The studied species predominantly occur in open-habitats and are among the most abundant species in the South Brazilian grasslands (Pedó et al., 2010; Vieira and Paise, 2011; Sponchiado et al., 2012; Luza et al., 2016a). A. azarae (mean±sd adult weight of 30.16±9.02g., according to our data) is a cursorial, opportunist and competitively aggressive species that occurs mainly in grasslands but uses crop fields when they provide high resource availability (Bilenca and Kravetz, 1998; Bilenca et al., 2007; Fraschina et al., 2009). O. flavescens (18.90±6.48g) is able to exploit low-cover habitats due to its ability to efficiently flee from predators by suddenly changing its direction (Taraborelli et al., 2003). O. nasutus (61.79±16.72g) is the largest of the study species and seems the most sensitive to changes in habitat structure, since it notably avoids habitats with low vegetation cover (Pedó et al., 2010; Luza et al., 2016a). Other species that could be detected in the study areas include Reithrodon typicus, Ctenomys torquatus, Calomys laucha, Cavia aperea and Scapteromys aquaticus.

Non-volant small mammal sampling

A trapping campaign was conducted in each season (from autumn 2016 to summer 2017, Fig. S1.1) at both research stations. At each station we placed ten grids of Sherman (25×8×9cm) and Tomahawk (47×17.5×15cm) traps in the center of ten paddocks subjected to different grazing intensities (Fig. 1; further details in Appendix S1). Grids were distanced at least 100m from each other and covered ≈80ha in EMBRAPA and ≈100ha in EEA. Each grid had 12 Sherman and 12 Tomahawk traps alternatingly placed at 6 points spaced 20m apart along four transects (Fig. 1). Traps were left for five days in each paddock, which was considered sufficient for rapid population assessments (Fraschina et al., 2009; Vieira and Paise, 2011). Traps were revisited twice a day (morning and afternoon) to capture diurnal individuals and to avoid potential rodent mortality due to adverse weather conditions and predation. Total live-trapping effort was 4800 trap/nights in EMBRAPA and 1200 trap/nights in EEA (only one live-trapping campaign, see below); net live-trapping effort (i.e., discounting the unavailable traps) was 4967 trap/nights.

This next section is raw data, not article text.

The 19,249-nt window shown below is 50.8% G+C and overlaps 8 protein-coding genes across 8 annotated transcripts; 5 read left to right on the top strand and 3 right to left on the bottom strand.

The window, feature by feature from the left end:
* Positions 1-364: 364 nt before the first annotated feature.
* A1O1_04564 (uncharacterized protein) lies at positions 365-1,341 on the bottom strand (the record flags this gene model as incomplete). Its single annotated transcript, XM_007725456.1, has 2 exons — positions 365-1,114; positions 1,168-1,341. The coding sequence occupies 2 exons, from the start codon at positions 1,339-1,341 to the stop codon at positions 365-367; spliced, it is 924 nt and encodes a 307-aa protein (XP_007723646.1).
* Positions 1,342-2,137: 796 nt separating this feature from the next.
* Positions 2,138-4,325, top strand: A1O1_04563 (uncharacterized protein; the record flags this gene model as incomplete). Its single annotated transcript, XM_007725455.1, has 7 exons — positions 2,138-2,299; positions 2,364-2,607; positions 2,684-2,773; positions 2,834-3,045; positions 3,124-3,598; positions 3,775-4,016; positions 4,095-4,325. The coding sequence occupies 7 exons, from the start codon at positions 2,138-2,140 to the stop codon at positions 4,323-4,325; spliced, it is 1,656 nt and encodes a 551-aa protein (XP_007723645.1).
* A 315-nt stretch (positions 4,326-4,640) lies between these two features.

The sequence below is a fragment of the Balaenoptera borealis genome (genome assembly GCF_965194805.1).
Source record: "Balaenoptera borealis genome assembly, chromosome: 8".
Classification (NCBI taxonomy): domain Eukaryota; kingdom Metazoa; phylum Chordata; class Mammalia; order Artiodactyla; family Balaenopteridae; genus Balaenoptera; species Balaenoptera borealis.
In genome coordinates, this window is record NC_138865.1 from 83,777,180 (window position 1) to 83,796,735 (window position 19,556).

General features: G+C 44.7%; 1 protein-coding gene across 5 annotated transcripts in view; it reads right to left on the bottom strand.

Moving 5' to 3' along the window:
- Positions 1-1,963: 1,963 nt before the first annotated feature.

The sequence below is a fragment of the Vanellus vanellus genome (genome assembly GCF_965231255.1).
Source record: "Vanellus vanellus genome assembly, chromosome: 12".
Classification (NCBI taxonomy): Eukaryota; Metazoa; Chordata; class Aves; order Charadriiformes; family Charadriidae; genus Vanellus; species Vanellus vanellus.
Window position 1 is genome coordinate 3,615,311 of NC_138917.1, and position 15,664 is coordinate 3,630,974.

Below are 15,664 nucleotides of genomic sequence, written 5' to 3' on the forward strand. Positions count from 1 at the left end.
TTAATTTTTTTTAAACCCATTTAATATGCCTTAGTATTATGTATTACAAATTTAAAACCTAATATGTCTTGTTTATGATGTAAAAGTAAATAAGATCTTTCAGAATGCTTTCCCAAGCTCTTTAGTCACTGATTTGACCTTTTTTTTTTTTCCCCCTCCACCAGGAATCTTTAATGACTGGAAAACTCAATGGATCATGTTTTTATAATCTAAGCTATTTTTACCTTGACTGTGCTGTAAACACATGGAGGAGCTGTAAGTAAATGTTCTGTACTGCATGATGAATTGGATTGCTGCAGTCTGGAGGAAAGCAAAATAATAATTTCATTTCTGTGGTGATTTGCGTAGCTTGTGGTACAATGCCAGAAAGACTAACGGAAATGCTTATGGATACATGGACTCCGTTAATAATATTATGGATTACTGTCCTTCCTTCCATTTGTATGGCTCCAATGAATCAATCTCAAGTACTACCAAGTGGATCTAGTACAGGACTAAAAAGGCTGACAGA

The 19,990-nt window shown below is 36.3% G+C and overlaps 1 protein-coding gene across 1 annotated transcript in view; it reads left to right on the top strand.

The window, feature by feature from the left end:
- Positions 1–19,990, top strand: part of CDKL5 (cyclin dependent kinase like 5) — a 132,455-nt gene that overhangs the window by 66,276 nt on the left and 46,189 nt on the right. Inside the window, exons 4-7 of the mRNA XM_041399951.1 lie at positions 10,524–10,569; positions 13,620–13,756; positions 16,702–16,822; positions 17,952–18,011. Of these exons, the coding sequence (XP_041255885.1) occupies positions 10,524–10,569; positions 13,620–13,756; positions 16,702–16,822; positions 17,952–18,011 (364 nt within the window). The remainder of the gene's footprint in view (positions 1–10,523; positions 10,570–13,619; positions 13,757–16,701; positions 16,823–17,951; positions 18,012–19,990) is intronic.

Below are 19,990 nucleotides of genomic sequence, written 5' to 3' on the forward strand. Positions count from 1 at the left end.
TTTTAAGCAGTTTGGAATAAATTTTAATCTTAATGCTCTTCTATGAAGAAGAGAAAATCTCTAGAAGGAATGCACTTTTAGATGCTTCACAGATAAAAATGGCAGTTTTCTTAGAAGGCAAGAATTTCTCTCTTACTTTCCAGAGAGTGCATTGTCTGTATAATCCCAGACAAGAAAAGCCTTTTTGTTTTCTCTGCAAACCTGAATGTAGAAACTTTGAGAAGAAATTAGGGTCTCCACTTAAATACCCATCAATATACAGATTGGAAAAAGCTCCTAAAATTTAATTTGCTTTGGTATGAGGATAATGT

We placed one transect of tracking tunnels (50×10×10cm) within each grid (Fig. 1). We placed tunnels 20m apart and monitored them across two nights per season. We reset the paper sheet and the ink of the tracking tunnels if rainfall occurred during the first night of sampling. Total tracking tunnel effort was 480 tunnel/nights. Since the autumn live-trapping campaign in EEA yielded no captures, any further live-trapping effort would unlikely have resulted in enough captures to make a difference in the models. Therefore, we only used tunnels to monitor paddocks in this site.

We took morphological measurements and ear tissue samples of all captured individuals and marked them with ear tags (∼7mm). To acquire a reference footprint collection (Palma and Gurgel-Goncalves, 2007), we placed live-trapped individuals in a box with a paper sheet and ink to collect their footprints. We released trapped individuals at the point of capture. We baited traps with strong-smelling bait composed of bananas, peanuts, sardines, cod-liver oil, vanilla essence and corn meal. We identified footprints through geometric morphometrics (Palma and Gurgel-Goncalves, 2007). Finally, we measured habitat covariates at each trap/tunnel point to characterize the vegetation of the paddocks (Figure 1; Tables S1.1 and S1.2). Permanova and Betadisper analyses of habitat covariates revealed between-paddock differences in habitat structure (Appendix S1), where highly grazed and ungrazed paddocks composed the two extremes of the grazing gradient (Fig. S1.2; Table S1.3).

Data analysis